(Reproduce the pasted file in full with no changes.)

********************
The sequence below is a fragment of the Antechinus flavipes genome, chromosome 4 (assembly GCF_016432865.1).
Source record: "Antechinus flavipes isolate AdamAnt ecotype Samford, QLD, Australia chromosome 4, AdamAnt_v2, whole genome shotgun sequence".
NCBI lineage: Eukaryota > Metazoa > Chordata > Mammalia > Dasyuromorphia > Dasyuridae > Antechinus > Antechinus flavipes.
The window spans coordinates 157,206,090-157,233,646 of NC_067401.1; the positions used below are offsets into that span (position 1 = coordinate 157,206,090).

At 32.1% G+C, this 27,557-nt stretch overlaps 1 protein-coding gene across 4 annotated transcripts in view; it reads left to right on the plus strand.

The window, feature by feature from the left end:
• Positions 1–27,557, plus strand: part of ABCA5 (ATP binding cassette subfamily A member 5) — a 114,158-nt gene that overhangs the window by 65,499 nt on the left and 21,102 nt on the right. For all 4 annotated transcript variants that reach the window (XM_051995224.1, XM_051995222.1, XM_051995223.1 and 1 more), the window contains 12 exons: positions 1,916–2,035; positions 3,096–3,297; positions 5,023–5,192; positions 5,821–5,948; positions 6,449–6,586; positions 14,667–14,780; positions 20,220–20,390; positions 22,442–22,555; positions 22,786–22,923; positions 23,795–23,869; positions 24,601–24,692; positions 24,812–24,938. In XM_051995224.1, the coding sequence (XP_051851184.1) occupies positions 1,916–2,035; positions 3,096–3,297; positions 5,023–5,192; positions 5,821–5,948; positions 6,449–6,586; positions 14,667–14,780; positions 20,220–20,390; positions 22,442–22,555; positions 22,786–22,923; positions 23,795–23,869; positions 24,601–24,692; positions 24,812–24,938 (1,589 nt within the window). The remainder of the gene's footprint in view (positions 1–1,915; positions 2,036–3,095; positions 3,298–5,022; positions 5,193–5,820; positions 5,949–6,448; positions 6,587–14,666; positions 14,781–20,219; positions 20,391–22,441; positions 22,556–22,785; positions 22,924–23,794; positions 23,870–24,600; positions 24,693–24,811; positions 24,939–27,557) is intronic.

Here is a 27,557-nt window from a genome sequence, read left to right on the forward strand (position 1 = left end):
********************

The sequence below is a fragment of the Antechinus flavipes genome, chromosome 4 (assembly GCF_016432865.1).
Source record: "Antechinus flavipes isolate AdamAnt ecotype Samford, QLD, Australia chromosome 4, AdamAnt_v2, whole genome shotgun sequence".
NCBI lineage: Eukaryota > Metazoa > Chordata > Mammalia > Dasyuromorphia > Dasyuridae > Antechinus > Antechinus flavipes.
The window spans coordinates 157,206,090-157,233,646 of NC_067401.1; the positions used below are offsets into that span (position 1 = coordinate 157,206,090).

At 32.1% G+C, this 27,557-nt stretch overlaps 1 protein-coding gene across 4 annotated transcripts in view; it reads left to right on the plus strand.

The window, feature by feature from the left end:
• Positions 1–27,557, plus strand: part of ABCA5 (ATP binding cassette subfamily A member 5) — a 114,158-nt gene that overhangs the window by 65,499 nt on the left and 21,102 nt on the right. For all 4 annotated transcript variants that reach the window (XM_051995224.1, XM_051995222.1, XM_051995223.1 and 1 more), the window contains 12 exons: positions 1,916–2,035; positions 3,096–3,297; positions 5,023–5,192; positions 5,821–5,948; positions 6,449–6,586; positions 14,667–14,780; positions 20,220–20,390; positions 22,442–22,555; positions 22,786–22,923; positions 23,795–23,869; positions 24,601–24,692; positions 24,812–24,938. In XM_051995224.1, the coding sequence (XP_051851184.1) occupies positions 1,916–2,035; positions 3,096–3,297; positions 5,023–5,192; positions 5,821–5,948; positions 6,449–6,586; positions 14,667–14,780; positions 20,220–20,390; positions 22,442–22,555; positions 22,786–22,923; positions 23,795–23,869; positions 24,601–24,692; positions 24,812–24,938 (1,589 nt within the window). The remainder of the gene's footprint in view (positions 1–1,915; positions 2,036–3,095; positions 3,298–5,022; positions 5,193–5,820; positions 5,949–6,448; positions 6,587–14,666; positions 14,781–20,219; positions 20,391–22,441; positions 22,556–22,785; positions 22,924–23,794; positions 23,870–24,600; positions 24,693–24,811; positions 24,939–27,557) is intronic.

Here is a 27,557-nt window from a genome sequence, read left to right on the forward strand (position 1 = left end):